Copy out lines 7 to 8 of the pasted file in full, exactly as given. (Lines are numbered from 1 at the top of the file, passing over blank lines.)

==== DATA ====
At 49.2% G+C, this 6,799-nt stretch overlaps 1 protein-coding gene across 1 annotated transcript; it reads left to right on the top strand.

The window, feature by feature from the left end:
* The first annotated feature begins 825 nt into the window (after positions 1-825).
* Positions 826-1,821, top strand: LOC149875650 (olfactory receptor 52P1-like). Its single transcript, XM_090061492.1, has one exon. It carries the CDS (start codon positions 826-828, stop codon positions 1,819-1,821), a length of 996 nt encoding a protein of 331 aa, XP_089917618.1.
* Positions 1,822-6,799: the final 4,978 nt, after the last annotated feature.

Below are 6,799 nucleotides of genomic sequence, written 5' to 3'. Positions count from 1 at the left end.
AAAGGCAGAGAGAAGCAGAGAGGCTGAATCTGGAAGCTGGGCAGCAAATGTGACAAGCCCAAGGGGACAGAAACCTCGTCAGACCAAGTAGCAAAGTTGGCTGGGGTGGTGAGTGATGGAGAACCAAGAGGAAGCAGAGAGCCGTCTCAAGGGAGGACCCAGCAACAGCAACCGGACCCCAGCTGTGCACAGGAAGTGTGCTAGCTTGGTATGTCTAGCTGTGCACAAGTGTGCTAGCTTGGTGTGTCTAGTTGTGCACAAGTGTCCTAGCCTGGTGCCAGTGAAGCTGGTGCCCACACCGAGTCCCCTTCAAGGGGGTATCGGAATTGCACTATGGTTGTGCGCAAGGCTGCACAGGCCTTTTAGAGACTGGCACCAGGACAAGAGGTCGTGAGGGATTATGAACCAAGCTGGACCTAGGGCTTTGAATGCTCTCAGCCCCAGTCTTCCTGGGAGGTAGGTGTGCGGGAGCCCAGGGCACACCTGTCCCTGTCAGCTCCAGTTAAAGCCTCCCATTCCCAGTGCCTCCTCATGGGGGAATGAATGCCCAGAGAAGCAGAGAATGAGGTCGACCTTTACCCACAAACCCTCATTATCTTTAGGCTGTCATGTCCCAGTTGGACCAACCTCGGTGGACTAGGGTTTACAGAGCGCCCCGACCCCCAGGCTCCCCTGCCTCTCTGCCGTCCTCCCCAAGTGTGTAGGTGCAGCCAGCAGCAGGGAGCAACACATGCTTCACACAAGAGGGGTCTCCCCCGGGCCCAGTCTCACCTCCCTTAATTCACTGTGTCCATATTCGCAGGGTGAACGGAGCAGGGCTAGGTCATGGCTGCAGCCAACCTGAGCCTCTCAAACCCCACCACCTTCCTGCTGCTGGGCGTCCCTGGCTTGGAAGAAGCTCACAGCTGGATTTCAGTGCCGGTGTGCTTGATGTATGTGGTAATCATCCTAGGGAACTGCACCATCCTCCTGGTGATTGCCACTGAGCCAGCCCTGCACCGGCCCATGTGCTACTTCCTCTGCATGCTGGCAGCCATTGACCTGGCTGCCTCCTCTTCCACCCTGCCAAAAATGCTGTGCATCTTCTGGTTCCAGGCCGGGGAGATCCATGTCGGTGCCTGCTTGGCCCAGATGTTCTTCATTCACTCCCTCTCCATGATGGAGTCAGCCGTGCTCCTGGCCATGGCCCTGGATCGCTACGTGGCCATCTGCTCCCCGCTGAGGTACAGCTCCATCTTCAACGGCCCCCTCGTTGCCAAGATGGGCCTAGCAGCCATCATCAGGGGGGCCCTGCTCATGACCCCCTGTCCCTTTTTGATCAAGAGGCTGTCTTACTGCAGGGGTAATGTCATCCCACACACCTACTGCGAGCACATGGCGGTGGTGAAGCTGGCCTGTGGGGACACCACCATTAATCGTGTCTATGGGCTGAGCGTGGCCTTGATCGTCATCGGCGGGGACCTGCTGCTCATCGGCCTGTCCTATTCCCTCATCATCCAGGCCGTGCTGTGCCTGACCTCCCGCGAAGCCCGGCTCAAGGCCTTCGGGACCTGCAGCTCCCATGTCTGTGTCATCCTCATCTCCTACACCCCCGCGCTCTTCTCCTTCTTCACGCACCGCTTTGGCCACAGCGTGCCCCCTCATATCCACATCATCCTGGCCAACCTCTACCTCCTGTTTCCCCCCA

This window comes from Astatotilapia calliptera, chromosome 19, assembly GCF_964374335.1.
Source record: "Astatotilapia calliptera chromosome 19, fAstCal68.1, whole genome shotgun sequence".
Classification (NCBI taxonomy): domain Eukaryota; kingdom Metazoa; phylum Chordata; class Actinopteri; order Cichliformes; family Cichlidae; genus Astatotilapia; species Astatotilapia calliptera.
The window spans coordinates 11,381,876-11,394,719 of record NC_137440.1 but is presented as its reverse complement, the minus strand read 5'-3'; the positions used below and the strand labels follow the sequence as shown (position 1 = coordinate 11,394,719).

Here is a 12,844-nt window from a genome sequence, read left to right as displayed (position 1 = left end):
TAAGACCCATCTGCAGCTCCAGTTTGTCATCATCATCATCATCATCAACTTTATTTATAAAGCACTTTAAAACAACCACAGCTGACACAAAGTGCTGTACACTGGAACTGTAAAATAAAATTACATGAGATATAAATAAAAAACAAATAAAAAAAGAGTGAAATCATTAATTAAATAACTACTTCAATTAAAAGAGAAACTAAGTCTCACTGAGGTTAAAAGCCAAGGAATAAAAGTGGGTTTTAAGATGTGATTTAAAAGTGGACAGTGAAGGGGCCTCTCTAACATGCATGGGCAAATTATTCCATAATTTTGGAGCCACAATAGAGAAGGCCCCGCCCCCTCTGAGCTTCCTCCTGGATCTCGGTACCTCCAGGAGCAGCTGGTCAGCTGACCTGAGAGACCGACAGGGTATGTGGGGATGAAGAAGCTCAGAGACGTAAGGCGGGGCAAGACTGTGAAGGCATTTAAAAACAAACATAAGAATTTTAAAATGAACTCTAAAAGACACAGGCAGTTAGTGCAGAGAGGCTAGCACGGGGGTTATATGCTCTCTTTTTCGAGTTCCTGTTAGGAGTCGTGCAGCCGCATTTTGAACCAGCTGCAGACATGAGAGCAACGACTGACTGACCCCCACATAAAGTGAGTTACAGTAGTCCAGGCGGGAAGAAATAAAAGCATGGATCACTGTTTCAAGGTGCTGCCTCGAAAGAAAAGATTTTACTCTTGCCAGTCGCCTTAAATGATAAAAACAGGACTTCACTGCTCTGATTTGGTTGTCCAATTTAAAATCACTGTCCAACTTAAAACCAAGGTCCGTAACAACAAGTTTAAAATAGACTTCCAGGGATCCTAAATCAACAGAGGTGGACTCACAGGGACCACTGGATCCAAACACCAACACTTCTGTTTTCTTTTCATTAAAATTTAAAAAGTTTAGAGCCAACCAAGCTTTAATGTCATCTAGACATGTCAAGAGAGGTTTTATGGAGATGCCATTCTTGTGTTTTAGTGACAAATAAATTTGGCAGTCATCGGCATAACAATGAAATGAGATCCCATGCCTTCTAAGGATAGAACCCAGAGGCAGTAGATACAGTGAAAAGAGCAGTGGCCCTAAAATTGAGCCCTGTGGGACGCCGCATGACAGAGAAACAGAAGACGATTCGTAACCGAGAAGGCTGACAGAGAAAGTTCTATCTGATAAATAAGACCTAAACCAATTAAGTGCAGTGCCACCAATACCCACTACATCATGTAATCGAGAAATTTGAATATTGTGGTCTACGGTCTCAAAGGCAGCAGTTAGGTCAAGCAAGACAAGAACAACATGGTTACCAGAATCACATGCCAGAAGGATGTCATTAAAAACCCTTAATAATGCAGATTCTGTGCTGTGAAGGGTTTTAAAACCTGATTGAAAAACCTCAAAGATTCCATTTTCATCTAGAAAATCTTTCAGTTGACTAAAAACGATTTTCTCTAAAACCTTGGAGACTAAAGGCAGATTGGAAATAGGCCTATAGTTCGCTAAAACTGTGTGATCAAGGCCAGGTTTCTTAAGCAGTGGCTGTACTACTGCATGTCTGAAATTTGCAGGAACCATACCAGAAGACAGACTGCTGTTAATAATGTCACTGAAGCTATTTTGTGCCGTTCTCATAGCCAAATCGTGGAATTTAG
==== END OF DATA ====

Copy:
AAAGGCAGAGAGAAGCAGAGAGGCTGAATCTGGAAGCTGGGCAGCAAATGTGACAAGCCCAAGGGGACAGAAACCTCGTCAGACCAAGTAGCAAAGTTGGCTGGGGTGGTGAGTGATGGAGAACCAAGAGGAAGCAGAGAGCCGTCTCAAGGGAGGACCCAGCAACAGCAACCGGACCCCAGCTGTGCACAGGAAGTGTGCTAGCTTGGTATGTCTAGCTGTGCACAAGTGTGCTAGCTTGGTGTGTCTAGTTGTGCACAAGTGTCCTAGCCTGGTGCCAGTGAAGCTGGTGCCCACACCGAGTCCCCTTCAAGGGGGTATCGGAATTGCACTATGGTTGTGCGCAAGGCTGCACAGGCCTTTTAGAGACTGGCACCAGGACAAGAGGTCGTGAGGGATTATGAACCAAGCTGGACCTAGGGCTTTGAATGCTCTCAGCCCCAGTCTTCCTGGGAGGTAGGTGTGCGGGAGCCCAGGGCACACCTGTCCCTGTCAGCTCCAGTTAAAGCCTCCCATTCCCAGTGCCTCCTCATGGGGGAATGAATGCCCAGAGAAGCAGAGAATGAGGTCGACCTTTACCCACAAACCCTCATTATCTTTAGGCTGTCATGTCCCAGTTGGACCAACCTCGGTGGACTAGGGTTTACAGAGCGCCCCGACCCCCAGGCTCCCCTGCCTCTCTGCCGTCCTCCCCAAGTGTGTAGGTGCAGCCAGCAGCAGGGAGCAACACATGCTTCACACAAGAGGGGTCTCCCCCGGGCCCAGTCTCACCTCCCTTAATTCACTGTGTCCATATTCGCAGGGTGAACGGAGCAGGGCTAGGTCATGGCTGCAGCCAACCTGAGCCTCTCAAACCCCACCACCTTCCTGCTGCTGGGCGTCCCTGGCTTGGAAGAAGCTCACAGCTGGATTTCAGTGCCGGTGTGCTTGATGTATGTGGTAATCATCCTAGGGAACTGCACCATCCTCCTGGTGATTGCCACTGAGCCAGCCCTGCACCGGCCCATGTGCTACTTCCTCTGCATGCTGGCAGCCATTGACCTGGCTGCCTCCTCTTCCACCCTGCCAAAAATGCTGTGCATCTTCTGGTTCCAGGCCGGGGAGATCCATGTCGGTGCCTGCTTGGCCCAGATGTTCTTCATTCACTCCCTCTCCATGATGGAGTCAGCCGTGCTCCTGGCCATGGCCCTGGATCGCTACGTGGCCATCTGCTCCCCGCTGAGGTACAGCTCCATCTTCAACGGCCCCCTCGTTGCCAAGATGGGCCTAGCAGCCATCATCAGGGGGGCCCTGCTCATGACCCCCTGTCCCTTTTTGATCAAGAGGCTGTCTTACTGCAGGGGTAATGTCATCCCACACACCTACTGCGAGCACATGGCGGTGGTGAAGCTGGCCTGTGGGGACACCACCATTAATCGTGTCTATGGGCTGAGCGTGGCCTTGATCGTCATCGGCGGGGACCTGCTGCTCATCGGCCTGTCCTATTCCCTCATCATCCAGGCCGTGCTGTGCCTGACCTCCCGCGAAGCCCGGCTCAAGGCCTTCGGGACCTGCAGCTCCCATGTCTGTGTCATCCTCATCTCCTACACCCCCGCGCTCTTCTCCTTCTTCACGCACCGCTTTGGCCACAGCGTGCCCCCTCATATCCACATCATCCTGGCCAACCTCTACCTCCTGTTTCCCCCCA

This window comes from Astatotilapia calliptera, chromosome 19, assembly GCF_964374335.1.